Our family actively participates in many volunteer organizations and events to collect food, clothing and gifts for those less fortunate. Through church organizations, Girl Scouts and at work, we all get involved because one of the lessons Christ taught us is that giving is the greatest gift you can receive.
On Christmas morning, some of our family joins us for breakfast. Each family brings a dish to pass to share with everyone. Before breakfast, we light our Advent wreath and the children are excited to finally be able to light the Christ candle. We thank God for the blessings that we have been given and the blessings given to us through his Son, Our Savior, Jesus Christ. Only after we have given thanks to God do we then open and exchange gifts with each other.
—The Butler Family
An expression of my own family traditions begins with my parents. Married 43 years this December, they taught me love and respect by the love and respect they showed to each other daily. They taught me to honor Christ Jesus by bringing me to church weekly and by being fully active church members and believers in the Word.
So naturally, my parents taught me that Christmas is all about Christ through the traditions that we carried out at Christmastime and all throughout the year. From the bumper sticker that reads “Keep Christ in Christmas” and the yard sign that reads “Christmas is a birthday,” to the Advent wreath at the dinner table and the recitation of the rosary, I learned to celebrate my faith freely and proudly. To my parents I am forever grateful.
My husband and I are the parents of three amazing children. In an attempt to pass on to them what we learned from my parents and his, we have always placed more emphasis on the coming of Jesus’ birthday on Dec. 25 than the arrival of the jolly guy in the red suit.
When we are out shopping or making that list of wants for the year, we remind our children that the reason that everyone is getting presents in the first place is because Jesus lives in our hearts. What we do for others is what we do for Jesus. And even if all those shoppers out there won’t admit it, they are buying gifts because it is Jesus’ birthday!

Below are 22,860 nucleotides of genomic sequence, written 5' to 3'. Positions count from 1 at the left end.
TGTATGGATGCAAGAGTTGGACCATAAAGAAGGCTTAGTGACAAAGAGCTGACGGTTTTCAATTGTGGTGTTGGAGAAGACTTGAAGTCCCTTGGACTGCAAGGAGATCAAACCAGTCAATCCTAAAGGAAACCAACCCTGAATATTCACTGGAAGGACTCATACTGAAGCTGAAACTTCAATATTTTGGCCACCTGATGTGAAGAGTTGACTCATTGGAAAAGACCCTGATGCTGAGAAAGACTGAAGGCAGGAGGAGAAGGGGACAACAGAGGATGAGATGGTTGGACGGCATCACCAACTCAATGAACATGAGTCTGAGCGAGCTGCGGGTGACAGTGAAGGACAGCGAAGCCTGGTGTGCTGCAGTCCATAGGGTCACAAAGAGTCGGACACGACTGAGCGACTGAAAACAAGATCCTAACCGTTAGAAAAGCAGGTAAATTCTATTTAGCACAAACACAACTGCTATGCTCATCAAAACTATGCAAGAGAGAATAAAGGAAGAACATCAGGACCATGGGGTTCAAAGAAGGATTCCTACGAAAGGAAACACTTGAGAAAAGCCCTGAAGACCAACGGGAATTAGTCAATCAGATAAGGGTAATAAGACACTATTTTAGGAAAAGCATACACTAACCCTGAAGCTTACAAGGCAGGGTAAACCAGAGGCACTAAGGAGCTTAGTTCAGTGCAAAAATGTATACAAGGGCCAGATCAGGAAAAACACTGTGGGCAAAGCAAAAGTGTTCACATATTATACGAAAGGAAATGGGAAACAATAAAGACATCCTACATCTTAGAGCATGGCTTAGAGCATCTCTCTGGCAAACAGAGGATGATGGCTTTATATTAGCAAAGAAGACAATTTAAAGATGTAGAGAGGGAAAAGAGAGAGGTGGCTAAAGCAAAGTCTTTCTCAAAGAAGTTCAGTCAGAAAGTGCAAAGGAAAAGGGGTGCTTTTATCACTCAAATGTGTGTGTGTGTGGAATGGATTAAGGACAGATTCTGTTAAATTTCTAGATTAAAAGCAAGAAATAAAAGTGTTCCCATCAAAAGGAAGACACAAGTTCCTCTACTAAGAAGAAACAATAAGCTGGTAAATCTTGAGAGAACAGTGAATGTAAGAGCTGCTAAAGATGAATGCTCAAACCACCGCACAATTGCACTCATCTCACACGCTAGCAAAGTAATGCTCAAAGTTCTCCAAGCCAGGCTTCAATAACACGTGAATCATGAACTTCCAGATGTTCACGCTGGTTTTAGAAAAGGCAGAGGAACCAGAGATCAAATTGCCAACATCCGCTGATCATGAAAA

Reading is a regular part of our nightly routine. During the month of December, sure, we read books about the guy who comes down the chimney, but we also read books about the stable, the wise men, the star and the birth of Christ.
Making Christmas cookies is another of our traditions. We bake them, paint them and pour on lots of sprinkles. While we do leave some out for the fat guy on Christmas Eve, we always make a birthday cake for Jesus and place it in our best cake dish for all to see on Christmas Day.
Mr. and Mrs. Claus stand next to the fireplace, just across from the Christmas tree that is covered with ornaments made at school, photos, angels, wise men and those from special places that we’ve visited. In the bathroom stands a glass carving of the Holy Family. In the dining room sits a wooden Nativity scene that the children walk by and play with. They move the shepherds and wise men around, stack the animals on top of each other and try to change it all before the next sibling comes in and notices that they’ve changed the last scene.
At dinnertime, we pray the weekly Advent prayers and light the Advent wreath. We attend the children’s liturgy and pageant on Christmas Eve. And we celebrate the glorious birth of our Lord and Savior with all our hearts.
—The Bermudez Family
Many people forget the true meaning of Christmas and skip Advent. Some people don’t even know what Advent is and think, “Oh, it’s a few days away from Christmas, better get done shopping.”
However, our family has established traditions to keep Christ in Advent and in Christmas. Every year a week before the Advent season begins, we put up an Advent wreath. During the Advent season we volunteer with a “How far to Bethlehem” drive through. We imitate the journey to Bethlehem and help bring people’s focus back to the real meaning of Christmas by retelling the story.
One of our main traditions is giving to people: thinking of others and their needs and wants. We imitate God by giving to people, as he gave his only Son for us. We give presents to people in the nursing homes and families that cannot afford presents. We also bake many different candies and cookies to give to people.
The way we decorate our Christmas tree is another tradition we have. We put candy canes on the tree. The white represents Christ’s purity and the red represents the Holy Spirit. Also, we put a star on top of the tree that represents the star that the three wise men followed to find Christ in Bethlehem.
Our last tradition comes after Christmas has passed. Many people at our church love decorating the Church—they make it their own piece of artwork. However, after Christmas has passed, there are few people that help take the decorations down, box them up, and put them away. So our family spends one afternoon at church cleaning up all the Christmas decorations and putting out all the everyday decorations.
—The Riney Family